Friday, 4 March 2016

The Long Way Round



As a child I thought bravery meant not crying, keeping your word and standing up to bullies. I also thought it included not showing fear and not making "silly" noises when confronted with something scary.

As I got older I realised most of that was antiquated rubbish from the pre and post war era, still lingering around like a bad smell from people who had their hair clipped "when we were your age" and had possibly done national service.

At about 10 or 11 when I started fancying girls I thought bravery meant actually being able to ask a girl out. I would add into that also that bravery meant not showing any emotion AT ALL if she laughed at me. Bravery extended to continuing to be stoic if, months later the girl in question and her friends would point at me and giggle as I walked past.


Watching far too much television, films and reading shed loads of violent comics and books, I had rather moulded ideas as to what bravery could and did encompass.

Bravery when being tortured by baddies would mean keeping your mouth shut and if necessary, dying to protect secrets. It was only much later in life that I realised that no matter how hard someone is, if you attack their testicles with nut crackers or flay them alive, then they are 99% certain to confess to everything including the assassination of JFK.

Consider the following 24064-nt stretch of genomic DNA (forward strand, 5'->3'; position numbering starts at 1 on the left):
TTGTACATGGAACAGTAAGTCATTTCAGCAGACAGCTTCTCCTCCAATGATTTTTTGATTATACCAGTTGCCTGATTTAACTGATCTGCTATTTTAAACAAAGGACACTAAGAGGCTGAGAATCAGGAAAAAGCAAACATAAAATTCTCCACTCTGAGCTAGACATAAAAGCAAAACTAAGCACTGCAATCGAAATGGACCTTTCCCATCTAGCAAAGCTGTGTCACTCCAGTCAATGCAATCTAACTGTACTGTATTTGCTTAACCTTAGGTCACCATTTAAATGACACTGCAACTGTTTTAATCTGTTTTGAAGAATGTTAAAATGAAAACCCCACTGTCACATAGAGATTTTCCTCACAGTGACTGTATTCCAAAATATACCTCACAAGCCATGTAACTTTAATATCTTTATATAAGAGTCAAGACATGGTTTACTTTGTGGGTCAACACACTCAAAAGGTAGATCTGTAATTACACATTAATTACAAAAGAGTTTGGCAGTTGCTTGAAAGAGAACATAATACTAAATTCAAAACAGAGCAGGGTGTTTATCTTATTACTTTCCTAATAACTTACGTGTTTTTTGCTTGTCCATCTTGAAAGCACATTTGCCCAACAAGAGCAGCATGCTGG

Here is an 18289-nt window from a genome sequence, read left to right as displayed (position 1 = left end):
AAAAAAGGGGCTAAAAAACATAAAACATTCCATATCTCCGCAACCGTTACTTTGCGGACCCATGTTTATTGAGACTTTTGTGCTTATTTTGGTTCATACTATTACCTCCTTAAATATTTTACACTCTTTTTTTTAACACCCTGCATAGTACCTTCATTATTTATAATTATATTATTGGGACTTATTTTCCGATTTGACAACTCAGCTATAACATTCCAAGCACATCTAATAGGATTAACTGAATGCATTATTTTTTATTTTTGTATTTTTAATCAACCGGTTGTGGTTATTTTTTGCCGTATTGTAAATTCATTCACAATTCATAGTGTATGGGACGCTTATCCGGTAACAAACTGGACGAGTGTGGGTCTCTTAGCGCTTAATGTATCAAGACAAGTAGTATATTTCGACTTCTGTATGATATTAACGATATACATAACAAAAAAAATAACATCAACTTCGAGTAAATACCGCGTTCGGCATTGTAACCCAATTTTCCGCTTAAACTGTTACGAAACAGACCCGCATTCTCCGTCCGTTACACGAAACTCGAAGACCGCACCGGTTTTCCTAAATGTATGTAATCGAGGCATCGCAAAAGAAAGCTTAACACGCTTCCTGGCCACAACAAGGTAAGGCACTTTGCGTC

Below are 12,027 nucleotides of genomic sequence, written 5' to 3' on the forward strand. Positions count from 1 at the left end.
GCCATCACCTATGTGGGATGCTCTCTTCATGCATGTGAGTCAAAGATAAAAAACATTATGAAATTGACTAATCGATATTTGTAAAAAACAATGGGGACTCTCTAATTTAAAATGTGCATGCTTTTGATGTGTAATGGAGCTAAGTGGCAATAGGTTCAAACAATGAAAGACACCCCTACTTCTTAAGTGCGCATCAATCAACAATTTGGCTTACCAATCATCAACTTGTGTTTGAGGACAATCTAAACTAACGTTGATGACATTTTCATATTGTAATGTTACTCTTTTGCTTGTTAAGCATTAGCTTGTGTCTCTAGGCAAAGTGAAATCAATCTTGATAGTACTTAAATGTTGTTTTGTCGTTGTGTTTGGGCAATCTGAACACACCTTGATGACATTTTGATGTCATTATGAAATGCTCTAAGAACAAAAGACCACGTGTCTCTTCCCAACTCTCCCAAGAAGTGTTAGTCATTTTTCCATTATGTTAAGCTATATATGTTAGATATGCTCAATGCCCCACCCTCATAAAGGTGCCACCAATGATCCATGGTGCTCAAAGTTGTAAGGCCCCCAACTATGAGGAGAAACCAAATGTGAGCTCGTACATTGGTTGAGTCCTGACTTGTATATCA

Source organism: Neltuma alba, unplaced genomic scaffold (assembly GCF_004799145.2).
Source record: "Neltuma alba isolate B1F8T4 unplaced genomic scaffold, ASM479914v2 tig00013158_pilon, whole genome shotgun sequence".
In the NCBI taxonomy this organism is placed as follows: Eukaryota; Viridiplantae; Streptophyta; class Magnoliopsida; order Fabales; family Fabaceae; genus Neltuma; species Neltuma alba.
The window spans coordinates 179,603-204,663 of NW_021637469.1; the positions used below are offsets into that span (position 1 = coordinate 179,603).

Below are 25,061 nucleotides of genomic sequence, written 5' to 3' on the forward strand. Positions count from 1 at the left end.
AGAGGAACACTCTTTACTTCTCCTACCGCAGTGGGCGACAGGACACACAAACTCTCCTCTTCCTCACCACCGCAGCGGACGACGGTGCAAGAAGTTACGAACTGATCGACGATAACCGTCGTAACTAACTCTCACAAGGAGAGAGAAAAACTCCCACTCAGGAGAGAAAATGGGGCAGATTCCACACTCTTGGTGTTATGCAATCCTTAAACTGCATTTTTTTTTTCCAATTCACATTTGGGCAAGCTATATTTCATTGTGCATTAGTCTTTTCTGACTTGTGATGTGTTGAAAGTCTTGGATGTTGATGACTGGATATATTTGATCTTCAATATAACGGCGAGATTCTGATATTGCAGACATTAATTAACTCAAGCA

Bravery was a long list of things but most of them came under the sub headings of stoicism, suppression of emotion, standing up for yourself and not being afraid to voice an opinion/ answer back.

I considered myself Not Brave for a long list of perceived failures. I don't know about now but in the 1980s, if you were attacked by another kid or even a teacher, be it verbally or physically then unless you were known to be "hard" you had to just batten down the hatches and take it until the storm of abuse had passed.

What a pansey!

Not answering back as 'Errol' stole my lunch money and stamped on my foot for half heartedly attempting to stop him. Not saying or doing anything as 'Chubs' repeatedly punched me in the face while I simply stood there crying.

Growing up there were a multitude of situations where I kept my mouth shut and to this day feel resentment for doing so. My aunt remarried a rather loathsome businessman named Barry. Very rich, very successful and a complete and utter wanker. Racist, right wing and judgmental of anyone below the 40% tax threshold, he once told a story at the FUCKING DINNER TABLE in my house about how he'd got an attack of the "screaming abdabs" while visiting a tyre factory and had shit himself. He stood up to mime how he'd been waddling with his undies full of excrement while everyone sat there and simply said nothing (or in my aunt and mother's case, giggled appreciatively like it was the funniest thing they'd ever heard). If I had tried to tell the same story I'd have been shouted down or made to leave the table within the first couple of sentences. I wanted with every fibre of my being, to plunge a fork into the ill mannered twerp's eye sockets...but of course I didn't.


What a pansy!